Knightly Chetwood compares the state of poetry to the state of political affairs; Edmund Spenser (who "lost a Noble Muse in Fairy Land") appears in a catalogue of poets (Chaucer, Spenser, Shakespeare, Jonson, Cowley, Denham). This particular list begins to resemble the final form of the select English canon, suggesting that Dryden (who wore "the Bays") may have been near at hand.
Robert Southey: "Dr. Chetwood was chaplain to James II. who nominated him Bishop of Bristol, but abdicated the kingdom before his election passed the seals. He was made Dean of Gloucester, and went abroad with Marlborough as chaplain to the English forces. The Dissertation prefixed to Dryden's Virgil in 1697, is his" Common-Place Book (1849-51) 4:351.
Samuel Austin Allibone: "Knightly Chetwood, D.D. 1652, 1720, Fellow of King's College, Cambridge, 1683. Sermons, 1700, '08, '15. Lives, published in 1683. Poems in Nichols's Collection, &c." Critical Dictionary of English Literature (1858-71; 1882) 1:377.
Knightly Chetwood, who James II nominated to be Bishop of Bristol, later contributed the preface on pastoral in Dryden's translation of Virgil; see James Edmund Congleton, Theories of Pastoral Poetry in England (1952) 77-78.
As when by labouring Stars new Kingdoms rise
The mighty Mass in rude confusion lies,
A Court unform'd, disorder at the Bar,
And even in Peace and rugged Meen of War,
Till some wise States-man into Method draws
The parts, and Animates the frame with Laws;
Such was the case when Chaucer's early toyl
Founded the Muses Empire in our Soyl.
Spencer improv'd it with his painful hand
But lost a Noble Muse in Fairy-land.
Shakespear say'd all that Nature cou'd impart,
And Johnson added Industry and Art.
Cowley, and Denham gained immortal praise;
And some who merit as they wear, the Bays,
Search'd all the Treasuries of Greece, and Rome,
And brought the precious spoils in Triumph home.
But still our language had some ancient rust,
Our flights were often high but seldom just.
There wanted one who license cou'd restrain,
Make Civil Laws o're Barbarous Usage reign:
One worthy in Apollo's Chair to sit
To hold the Scales, and give the Stamp of Wit.
In whom ripe judgement and Young fancy meet,
And force Poetic Rage to be discreet.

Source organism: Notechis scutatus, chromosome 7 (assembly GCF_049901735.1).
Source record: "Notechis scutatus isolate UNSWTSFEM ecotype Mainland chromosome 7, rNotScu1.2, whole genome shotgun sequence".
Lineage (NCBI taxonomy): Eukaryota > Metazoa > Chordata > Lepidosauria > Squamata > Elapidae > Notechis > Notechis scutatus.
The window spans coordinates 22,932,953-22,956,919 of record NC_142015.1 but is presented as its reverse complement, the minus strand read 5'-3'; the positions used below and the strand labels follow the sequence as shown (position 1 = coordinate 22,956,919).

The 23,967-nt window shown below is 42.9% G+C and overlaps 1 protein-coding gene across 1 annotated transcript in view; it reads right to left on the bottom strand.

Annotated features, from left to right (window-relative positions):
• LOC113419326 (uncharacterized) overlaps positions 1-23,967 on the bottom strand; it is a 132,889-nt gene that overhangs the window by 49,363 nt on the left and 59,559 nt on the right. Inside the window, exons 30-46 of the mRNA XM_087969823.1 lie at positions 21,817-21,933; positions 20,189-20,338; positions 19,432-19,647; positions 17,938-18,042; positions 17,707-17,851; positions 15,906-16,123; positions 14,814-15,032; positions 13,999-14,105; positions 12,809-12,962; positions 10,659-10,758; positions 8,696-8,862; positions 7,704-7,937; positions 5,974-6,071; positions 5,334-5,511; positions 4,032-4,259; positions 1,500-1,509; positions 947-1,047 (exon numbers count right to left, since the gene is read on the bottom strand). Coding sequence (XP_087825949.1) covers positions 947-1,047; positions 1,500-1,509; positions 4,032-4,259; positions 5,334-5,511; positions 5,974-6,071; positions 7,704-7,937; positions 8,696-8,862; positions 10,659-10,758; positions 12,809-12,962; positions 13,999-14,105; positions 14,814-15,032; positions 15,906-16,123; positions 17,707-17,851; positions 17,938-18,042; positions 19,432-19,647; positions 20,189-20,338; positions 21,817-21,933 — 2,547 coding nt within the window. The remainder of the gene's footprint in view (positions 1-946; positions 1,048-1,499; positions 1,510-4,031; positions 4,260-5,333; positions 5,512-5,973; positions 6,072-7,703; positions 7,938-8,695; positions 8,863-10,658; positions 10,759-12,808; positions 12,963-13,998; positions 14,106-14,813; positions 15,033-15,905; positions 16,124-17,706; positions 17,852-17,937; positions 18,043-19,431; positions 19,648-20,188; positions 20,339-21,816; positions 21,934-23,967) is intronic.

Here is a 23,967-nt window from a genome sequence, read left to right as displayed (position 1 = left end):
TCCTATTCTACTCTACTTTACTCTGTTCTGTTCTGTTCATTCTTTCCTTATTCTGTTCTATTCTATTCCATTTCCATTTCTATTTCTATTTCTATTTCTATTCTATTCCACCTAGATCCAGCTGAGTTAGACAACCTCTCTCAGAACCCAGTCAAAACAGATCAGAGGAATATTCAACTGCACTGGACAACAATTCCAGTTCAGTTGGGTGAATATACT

Who growes not nauseous, while he strives to please:
But marks the Shelves in the Poetic Seas.
Who knows, and teaches what our Clime can bear,
And makes the barren ground obey the labourers care.
Few cou'd conceive, none the great work cou'd do,
Tis a fresh province, and reserv'd for You.
Those Talents all are yours, of which but One,
Were a Fair Fortune for a Muses Son.
Wit, reading, judgement, conversation, art,
A head well ballanc'd, and a generous heart.
While insect Rhymes cloud the polluted Skie,
Created to molest the world, and die.
Your File do's polish, what your Fancy cast,
Works are long forming which must alwayes last,
Rough iron sense, and stubborn to the Mold
Touch'd by your Chymic hand is turn'd to Gold,
A secret Grace fashions the flowing lines,
And inspiration thro the Labour shines.
Writers in spight of all their paint and Art,
Betray the darling passion of their heart.
No Fame you wound, give no chast ears offence,
Still true to Friendship, Modesty, and Sence.
So Saints from Heaven for our example sent,
Live to their Rules, have nothing to repent.
Horace, if living, by exchange of fate,
Wou'd give no Laws, but only yours translate.
Hoist Sail, bold Writers, search, discover far,
You have a Compass for a Polar-Star.
Tune Orpheus Harp, and with enchanting Rhymes
Soften the savage humour of the Times.
Tell all those untouch'd Wonders which appear'd
When Fate it self for our Great Monarch fear'd:
Securely thro the dangerous Forrest led
By guards of Angels when his own were fled.
Heaven kindly exercis'd his Youth with Cares
To crown with unmix'd joyes his riper years.
Make Warlike James's peaceful vertues known,
The Second Hope and Genius of the Throne.
Heaven in compassion brought him on our Stage
To tame the fury of a monstrous Age.
But what blest voice shall your Maria sing?
Or a fit offering to her Altars bring?
In joys, in grief, in triumph, in retreat,
Great alwayes, without aiming to be Great.
True Roman Majesty adorns her Face;
And every gesture's form'd by every Grace.
Her beauties are too Heavenly, and refin'd,
For the Gross Senses of a Vulgar mind.
It is your part, (you Poets can divine)
To prophecy how she by Heavens design
Shall give an Heir to the Great Brittish Line,
Who over all the Western Isles shall reign,
Both aw the Continent, and rule the Main.
It is Your Place to wait upon her Name
Thro the vast regions of Eternal fame.
True Poets souls to Princes are ally'd,
And the Worlds Empire with its Kings divide.
Heaven trusts the present time to Monarchs care,
Eternity is the Good Writers share.